By ANGELO PERSICHILLI
The Hill Times – Feb. 27, 2017
What is fake news?
The question is dominating political debates after Donald Trump’s extravagant use of the term.
The problem is an old one, though it was never raised before because the news, fake or otherwise, were handled only and exclusively by what we call “conventional media.”
Debating impartiality of the conventional media in the media 10 to 15 years ago was not acceptable. They created something like an Aristotelian syllogism, according to which, if free media is democracy and democracy cannot be attacked, an attack against free media is an attack against democracy.
But the attacks have always been there.
For example, in 1977, the chairman of the CRTC, Harry Boyle, was asked by then prime minister Pierre Trudeau to look into the accusations against the CBC and the alleged pro-separatist reporting. Boyle went beyond and wrote that “the electronic media in Canada, English as well as in French, are biased to the point of subversives. …” I don’t know if it was true or not, but the accusation was there.
Keith Davey, the legendary adviser to Pierre Trudeau, in his book The Rainmaker, was more astute, but his indictment against media was sharp. He said that “journalism is not a profession, although some journalists are professional.”
Ken Auletta, the American journalist and media critic, in his 2003 book Backstory, wrote, “Journalism is a profession that confers power but not responsibility,” and “reporters want to be famous, rich, influential. As a media writer, I’ve reported on a new generation of windbags, of callow people who think they become investigative reporters by adopting a belligerent pose without doing hard digging, of bloviators so infatuated with their own voice they have forgotten how to listen.”
Accusations of fake news were happening decades ago, but they were reported only in books or official reports, and only a few times reached the actual news.
It is now debated because the “conventional media” doesn’t control the news any more. Technology has made any individual with a computer a potential journalist. Through social media, everyone can expose fake news and, unfortunately, create more on their own.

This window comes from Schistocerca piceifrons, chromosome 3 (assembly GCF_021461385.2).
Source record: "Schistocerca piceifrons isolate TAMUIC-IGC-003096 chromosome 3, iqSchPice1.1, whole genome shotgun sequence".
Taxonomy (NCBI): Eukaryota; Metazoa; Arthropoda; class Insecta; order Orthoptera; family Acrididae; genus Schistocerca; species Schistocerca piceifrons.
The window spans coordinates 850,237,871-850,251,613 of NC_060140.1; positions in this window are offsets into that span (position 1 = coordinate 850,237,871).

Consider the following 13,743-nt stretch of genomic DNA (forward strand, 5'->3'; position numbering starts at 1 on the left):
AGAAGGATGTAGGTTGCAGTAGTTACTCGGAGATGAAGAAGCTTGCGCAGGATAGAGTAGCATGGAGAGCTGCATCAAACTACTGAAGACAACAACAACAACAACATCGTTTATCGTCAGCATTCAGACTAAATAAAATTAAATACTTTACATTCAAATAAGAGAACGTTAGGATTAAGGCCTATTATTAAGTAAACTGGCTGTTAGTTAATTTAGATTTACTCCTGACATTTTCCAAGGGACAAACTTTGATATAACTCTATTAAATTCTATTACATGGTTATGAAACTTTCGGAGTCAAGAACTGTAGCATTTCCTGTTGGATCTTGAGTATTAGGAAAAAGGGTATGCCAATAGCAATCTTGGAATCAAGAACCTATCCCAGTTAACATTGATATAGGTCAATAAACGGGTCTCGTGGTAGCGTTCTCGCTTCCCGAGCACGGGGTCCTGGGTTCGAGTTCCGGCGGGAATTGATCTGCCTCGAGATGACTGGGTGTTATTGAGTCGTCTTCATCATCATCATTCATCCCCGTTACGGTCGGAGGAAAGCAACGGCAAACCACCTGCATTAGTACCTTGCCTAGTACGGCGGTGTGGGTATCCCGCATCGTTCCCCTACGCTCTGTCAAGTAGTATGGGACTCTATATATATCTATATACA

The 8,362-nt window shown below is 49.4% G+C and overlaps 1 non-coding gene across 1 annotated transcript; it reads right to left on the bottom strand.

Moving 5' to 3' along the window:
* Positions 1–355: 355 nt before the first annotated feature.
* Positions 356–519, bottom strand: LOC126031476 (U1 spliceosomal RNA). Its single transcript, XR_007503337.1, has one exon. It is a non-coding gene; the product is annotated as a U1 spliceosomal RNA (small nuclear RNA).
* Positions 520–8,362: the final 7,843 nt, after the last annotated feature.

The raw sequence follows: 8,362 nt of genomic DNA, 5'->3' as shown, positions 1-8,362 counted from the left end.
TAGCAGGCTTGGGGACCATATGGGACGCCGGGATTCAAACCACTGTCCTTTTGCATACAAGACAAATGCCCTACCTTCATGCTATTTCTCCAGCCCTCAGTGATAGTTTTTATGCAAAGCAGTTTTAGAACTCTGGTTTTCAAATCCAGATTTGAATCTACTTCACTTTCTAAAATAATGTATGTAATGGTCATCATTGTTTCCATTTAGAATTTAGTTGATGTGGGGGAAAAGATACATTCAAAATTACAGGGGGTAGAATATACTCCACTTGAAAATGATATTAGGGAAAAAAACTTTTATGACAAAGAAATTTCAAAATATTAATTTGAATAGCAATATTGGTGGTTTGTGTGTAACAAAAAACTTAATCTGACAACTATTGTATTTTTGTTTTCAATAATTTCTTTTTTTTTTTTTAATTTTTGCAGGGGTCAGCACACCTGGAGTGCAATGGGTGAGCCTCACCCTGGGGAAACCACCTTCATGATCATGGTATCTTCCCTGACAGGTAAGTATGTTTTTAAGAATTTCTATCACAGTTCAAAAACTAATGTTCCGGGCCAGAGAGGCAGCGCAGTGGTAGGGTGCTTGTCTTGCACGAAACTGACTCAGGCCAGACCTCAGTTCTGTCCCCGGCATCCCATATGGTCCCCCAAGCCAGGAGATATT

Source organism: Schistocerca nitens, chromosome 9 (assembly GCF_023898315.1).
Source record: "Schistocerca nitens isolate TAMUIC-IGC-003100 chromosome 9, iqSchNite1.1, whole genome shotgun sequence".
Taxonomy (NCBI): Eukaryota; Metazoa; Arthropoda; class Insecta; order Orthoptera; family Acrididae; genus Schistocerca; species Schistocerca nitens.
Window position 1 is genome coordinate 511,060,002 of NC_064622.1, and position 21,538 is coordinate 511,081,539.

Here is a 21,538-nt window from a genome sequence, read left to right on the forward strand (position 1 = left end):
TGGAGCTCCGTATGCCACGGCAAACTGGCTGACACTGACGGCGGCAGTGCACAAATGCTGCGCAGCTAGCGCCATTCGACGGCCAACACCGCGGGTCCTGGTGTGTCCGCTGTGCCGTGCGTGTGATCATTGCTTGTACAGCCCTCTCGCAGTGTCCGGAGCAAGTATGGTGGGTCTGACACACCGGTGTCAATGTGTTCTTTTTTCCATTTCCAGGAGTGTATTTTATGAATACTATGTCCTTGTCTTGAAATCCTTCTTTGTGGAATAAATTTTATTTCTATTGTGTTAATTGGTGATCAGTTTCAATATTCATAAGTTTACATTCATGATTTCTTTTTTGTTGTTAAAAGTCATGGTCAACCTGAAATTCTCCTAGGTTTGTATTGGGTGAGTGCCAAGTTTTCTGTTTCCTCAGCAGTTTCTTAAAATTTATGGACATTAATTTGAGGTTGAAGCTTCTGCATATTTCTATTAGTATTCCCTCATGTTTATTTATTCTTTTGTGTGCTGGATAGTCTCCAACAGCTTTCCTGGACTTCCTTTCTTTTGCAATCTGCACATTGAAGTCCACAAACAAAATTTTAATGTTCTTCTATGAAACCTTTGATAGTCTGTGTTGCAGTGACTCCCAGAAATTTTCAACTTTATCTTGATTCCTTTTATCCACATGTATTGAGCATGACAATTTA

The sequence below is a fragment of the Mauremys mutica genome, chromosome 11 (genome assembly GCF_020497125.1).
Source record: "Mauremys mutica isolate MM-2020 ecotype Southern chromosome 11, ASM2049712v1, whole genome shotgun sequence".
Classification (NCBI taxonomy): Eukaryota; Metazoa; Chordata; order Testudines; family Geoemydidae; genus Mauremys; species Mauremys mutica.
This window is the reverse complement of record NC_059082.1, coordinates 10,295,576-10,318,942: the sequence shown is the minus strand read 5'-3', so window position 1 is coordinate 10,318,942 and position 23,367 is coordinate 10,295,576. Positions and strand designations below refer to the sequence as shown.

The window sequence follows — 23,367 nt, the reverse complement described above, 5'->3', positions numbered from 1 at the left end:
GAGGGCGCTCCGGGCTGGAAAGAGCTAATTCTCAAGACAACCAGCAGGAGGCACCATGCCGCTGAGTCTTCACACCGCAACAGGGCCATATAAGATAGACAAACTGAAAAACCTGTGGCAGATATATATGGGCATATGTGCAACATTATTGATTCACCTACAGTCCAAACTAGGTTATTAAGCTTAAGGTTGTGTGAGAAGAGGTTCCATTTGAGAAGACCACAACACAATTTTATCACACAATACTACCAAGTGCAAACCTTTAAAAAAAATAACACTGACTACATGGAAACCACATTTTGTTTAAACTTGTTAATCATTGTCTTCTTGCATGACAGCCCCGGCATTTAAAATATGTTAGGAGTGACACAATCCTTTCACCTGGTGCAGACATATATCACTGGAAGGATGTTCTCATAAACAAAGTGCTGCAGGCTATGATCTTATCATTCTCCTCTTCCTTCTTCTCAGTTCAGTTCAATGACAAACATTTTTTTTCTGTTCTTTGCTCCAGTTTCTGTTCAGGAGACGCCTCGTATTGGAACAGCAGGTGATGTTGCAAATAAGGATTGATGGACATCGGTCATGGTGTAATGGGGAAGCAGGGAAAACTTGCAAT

The good thing is that, finally, we now are asking ourselves what fake news is all about. The answer is difficult to articulate.
Kathy English, the respected public editor of The Toronto Star, last week wrote an interesting column about fake news and quoted the Canadian journalist Craig Silverman’s definition of it. According to Silverman, it has three criteria. It has to be 100 per cent false, as opposed to “a news article or partisan site that gets a few facts wrong.” He added that it “has to be created consciously to be false, and there has to be an economic motive.”
These are all valid points but, at the same time, they leave a lot of grey areas in their interpretations. For example, requiring it to be 100 per cent false leaves a potential 99 per cent to be debatable. Furthermore, if Trump was not “consciously” aware that he was creating false news when talking about terrorism and Sweden, are we wrong accusing him of creating fake news?
I also agree that an economic interest in creating fake news must be condemned, but does that mean that ignorance and good faith can be absolved? Who is to make the call between good or bad faith? Who has the authority to judge if someone is a crook or ignorant?
But there is much more to fake news. What about the news that is selectively reported or not reported at all?
For example, we read a lot about Russia’s interference the U.S. election to favour Trump by hacking into the emails of Democratic Party officials regarding Hillary Clinton. If that happened, and I believe that it did, why did the publication of the emails damage Clinton? Did she or the party do something wrong? Media seemed to be outraged only by action of the hackers illegally manipulating the results of the presidential campaign, not the content of the emails.
If that’s the case, what about the stolen email from Bernie Sanders’s campaign to help Clinton to win the democratic nomination?
My point is simple. I don’t know any journalists personally who fabricate the news, but many blindly trust some politicians and utterly, even if honestly, distrust others.
This is understandable because, whether we like it or not, we are human and we have our personal, ideological, and political opinions. We will never completely eliminate them and people will understand this, as long as we know that we are not perfect and accept criticism. And this is the problem.
Don’t ever trust a journalist who says that he or she is objective in writing a story. We can only promise to be honest.